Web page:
The range of multiplayer options keep things fresh, but for the most part it's the same gameplay that's been underpinning the series for the past 16 years. One of the more recent effects to shake things up in the series has been the increasing depth of single player options. Naturally you can play a standard game by yourself, essentially taking on the multiplayer component but with computer controlled players. However, the more original options in Battle Islands are the campaign, puzzle and time attack modes. The first of these involves six different environments which can have an effect on the gameplay in different ways, such as the underwater section slowing down the projectiles. Each environment then has four islands you must conquer (by playing a normal game of Worms), and there's a boss level to complete. The boss stages offer some interesting scenarios, usually in the form of having one powerful worm that you must use to figure out a way to cause enough damage to the boss before you are killed by the hazardous environment or the overpowered foe. They can be quite frustrating if you can't figure it out, making usual Worms tactics somewhat redundant, but these stages do manage to provide some fresh ideas in the series, and are satisfying when you get them right.

In puzzle mode, another one of the choices, the setup is similar. There are five islands and each feature a puzzle which puts you in a particular scenario. This will often still involve killing other worms, but the thinking part comes from the scenarios you are presented with. Sometimes you won't be able to move, or will spawn with only one health point. Essentially you are stuck in situations that look impossible to survive by conventional Worms methods, but can eventually be solved with a bit of (sometimes frustrating) trial and error.

At the end of the day, it's really the same old Worms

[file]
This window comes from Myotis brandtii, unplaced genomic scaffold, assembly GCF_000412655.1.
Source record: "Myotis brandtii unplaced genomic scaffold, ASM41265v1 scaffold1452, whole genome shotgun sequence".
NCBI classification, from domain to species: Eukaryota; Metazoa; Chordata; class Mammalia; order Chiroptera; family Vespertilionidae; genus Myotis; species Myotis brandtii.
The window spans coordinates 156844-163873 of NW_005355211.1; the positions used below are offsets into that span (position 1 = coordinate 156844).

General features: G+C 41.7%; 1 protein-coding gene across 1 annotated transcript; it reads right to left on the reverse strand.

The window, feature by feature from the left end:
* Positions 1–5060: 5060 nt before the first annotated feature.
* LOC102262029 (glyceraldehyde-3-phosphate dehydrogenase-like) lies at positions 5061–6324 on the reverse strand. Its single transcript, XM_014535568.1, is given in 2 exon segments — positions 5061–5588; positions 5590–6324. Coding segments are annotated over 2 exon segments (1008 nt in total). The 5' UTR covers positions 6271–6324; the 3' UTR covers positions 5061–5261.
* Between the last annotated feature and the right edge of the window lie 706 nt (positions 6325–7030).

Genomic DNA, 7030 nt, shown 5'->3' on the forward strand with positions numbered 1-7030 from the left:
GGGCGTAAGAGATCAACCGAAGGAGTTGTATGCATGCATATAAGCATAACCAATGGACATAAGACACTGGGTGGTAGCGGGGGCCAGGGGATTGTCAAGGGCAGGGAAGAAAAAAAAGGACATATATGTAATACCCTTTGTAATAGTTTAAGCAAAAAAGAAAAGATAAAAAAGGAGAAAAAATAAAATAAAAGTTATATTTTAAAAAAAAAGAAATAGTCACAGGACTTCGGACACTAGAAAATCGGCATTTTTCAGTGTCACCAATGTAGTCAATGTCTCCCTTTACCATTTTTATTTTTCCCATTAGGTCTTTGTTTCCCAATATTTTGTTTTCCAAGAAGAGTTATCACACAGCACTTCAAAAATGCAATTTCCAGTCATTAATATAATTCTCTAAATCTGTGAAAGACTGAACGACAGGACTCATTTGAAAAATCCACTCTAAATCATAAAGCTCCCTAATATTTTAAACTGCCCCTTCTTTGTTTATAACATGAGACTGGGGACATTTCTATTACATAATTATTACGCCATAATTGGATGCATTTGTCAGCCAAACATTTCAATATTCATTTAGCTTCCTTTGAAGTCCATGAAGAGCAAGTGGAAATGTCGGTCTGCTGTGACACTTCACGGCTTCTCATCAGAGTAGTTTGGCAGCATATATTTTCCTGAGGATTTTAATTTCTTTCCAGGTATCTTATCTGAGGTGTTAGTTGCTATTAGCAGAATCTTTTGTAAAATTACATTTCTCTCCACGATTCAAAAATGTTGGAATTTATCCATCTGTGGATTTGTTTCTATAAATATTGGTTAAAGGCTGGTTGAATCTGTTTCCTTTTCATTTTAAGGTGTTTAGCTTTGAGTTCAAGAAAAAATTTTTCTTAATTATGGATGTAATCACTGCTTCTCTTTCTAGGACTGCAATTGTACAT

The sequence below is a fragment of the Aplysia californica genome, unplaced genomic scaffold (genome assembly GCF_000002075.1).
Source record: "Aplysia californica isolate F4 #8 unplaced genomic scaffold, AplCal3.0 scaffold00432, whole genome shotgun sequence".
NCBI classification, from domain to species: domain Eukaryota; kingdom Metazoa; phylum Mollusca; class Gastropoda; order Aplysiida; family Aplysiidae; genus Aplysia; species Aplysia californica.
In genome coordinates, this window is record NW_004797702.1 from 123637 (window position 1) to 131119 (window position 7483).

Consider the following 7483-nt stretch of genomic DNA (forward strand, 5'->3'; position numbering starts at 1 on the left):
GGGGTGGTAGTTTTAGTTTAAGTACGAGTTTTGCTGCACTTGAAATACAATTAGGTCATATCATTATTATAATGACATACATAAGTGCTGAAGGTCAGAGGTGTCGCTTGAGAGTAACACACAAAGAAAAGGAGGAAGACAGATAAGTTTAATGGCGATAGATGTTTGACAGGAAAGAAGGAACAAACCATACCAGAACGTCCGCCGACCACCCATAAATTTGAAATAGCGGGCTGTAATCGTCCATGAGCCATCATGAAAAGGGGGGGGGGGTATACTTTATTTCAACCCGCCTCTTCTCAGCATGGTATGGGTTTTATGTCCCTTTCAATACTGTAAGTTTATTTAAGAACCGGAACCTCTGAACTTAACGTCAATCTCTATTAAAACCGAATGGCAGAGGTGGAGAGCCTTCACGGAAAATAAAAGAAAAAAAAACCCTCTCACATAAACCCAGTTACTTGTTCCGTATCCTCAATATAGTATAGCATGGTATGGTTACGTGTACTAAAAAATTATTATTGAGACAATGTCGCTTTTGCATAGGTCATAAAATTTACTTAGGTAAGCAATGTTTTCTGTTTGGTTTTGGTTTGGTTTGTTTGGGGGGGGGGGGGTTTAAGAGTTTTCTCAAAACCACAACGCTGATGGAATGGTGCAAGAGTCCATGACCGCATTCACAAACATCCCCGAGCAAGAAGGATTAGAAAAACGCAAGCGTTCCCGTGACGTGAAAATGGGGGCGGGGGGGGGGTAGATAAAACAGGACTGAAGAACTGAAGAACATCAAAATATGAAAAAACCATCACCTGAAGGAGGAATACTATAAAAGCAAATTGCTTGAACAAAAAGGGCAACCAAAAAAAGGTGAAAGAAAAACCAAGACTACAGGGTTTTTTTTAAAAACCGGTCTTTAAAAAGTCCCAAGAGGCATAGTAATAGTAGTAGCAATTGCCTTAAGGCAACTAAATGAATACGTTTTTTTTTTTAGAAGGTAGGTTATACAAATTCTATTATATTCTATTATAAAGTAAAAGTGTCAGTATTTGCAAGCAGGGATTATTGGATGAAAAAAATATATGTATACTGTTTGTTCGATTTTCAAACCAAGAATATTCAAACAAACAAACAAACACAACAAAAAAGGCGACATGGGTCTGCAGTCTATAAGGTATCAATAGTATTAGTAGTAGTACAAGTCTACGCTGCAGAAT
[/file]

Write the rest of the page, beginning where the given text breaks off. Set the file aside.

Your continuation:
At the end of the day, it's really the same old Worms

Worms: Battle Islands goes well out of its way to provide customisation, even more so than the recent PC version Worms Reloaded which introduced a level editor which also makes an appearance here. It starts with the basics, such as choosing names for your worms, selecting the voice bank, choosing their gravestones, etc. and works its way up to a weapon builder. This lets you combine certain properties, such as damage and sensitivity to the wind, in order to concoct your own devilish creation. Though this feature appeared in none of the other recent Worms games (except the Wii version of Battle Islands, naturally) it did previously appear in Worms 4, and it's just a pity there isn’t the flexibility to recreate our Bog Bomber. But it's still an impressive addition that spices up the action on the field.

All these customisable options aren't just presented to you at the start. After all, you'd probably be overwhelmed by the range, and the game needs to provide a hook to keep you playing through the campaign. As Team Fortress 2 has shown, offering hats and other items will keep people happy, so Battle Islands has curiously introduced a levelling system where you gain experience points when you win games in any of the modes. When you reach a new level a shiny new item is presented to you which you can then use in the aforementioned editors.

Having played rather a lot of Worms games in recent months it has become painfully obvious that the speech banks seem a bit limited. The same phrases can be heard again and again and again, and I know my wife is developing a hatred for the games as a result. It seems harsh that this would be the game where it would finally crack for me, but it does typify a problem for the series; it feels like the same old game, and that variety is a little thin on the ground. Battle Islands gets the core gameplay right, and introduces a few new ideas that make it worth picking it up if you haven't played in years, but if you own the recent PSP editions then the new stuff here is more limited.

Ultimately, Worms: Battle Islands is a fun game, and when taken on its own, without looking to the previous games in the series, it still remains one of the best turn-based action games around. And as always, it's at its most enjoyable when played with friends.


Overall Worms: Battle Islands is another great implementation of the tried and tested formula. It has some additions, but that formula essentially remains unchanged. If you don't own a handheld version of Worms you certainly won’t go wrong with this, but otherwise you might want to wait for Team17 to really shake up the series before investing again. 7/10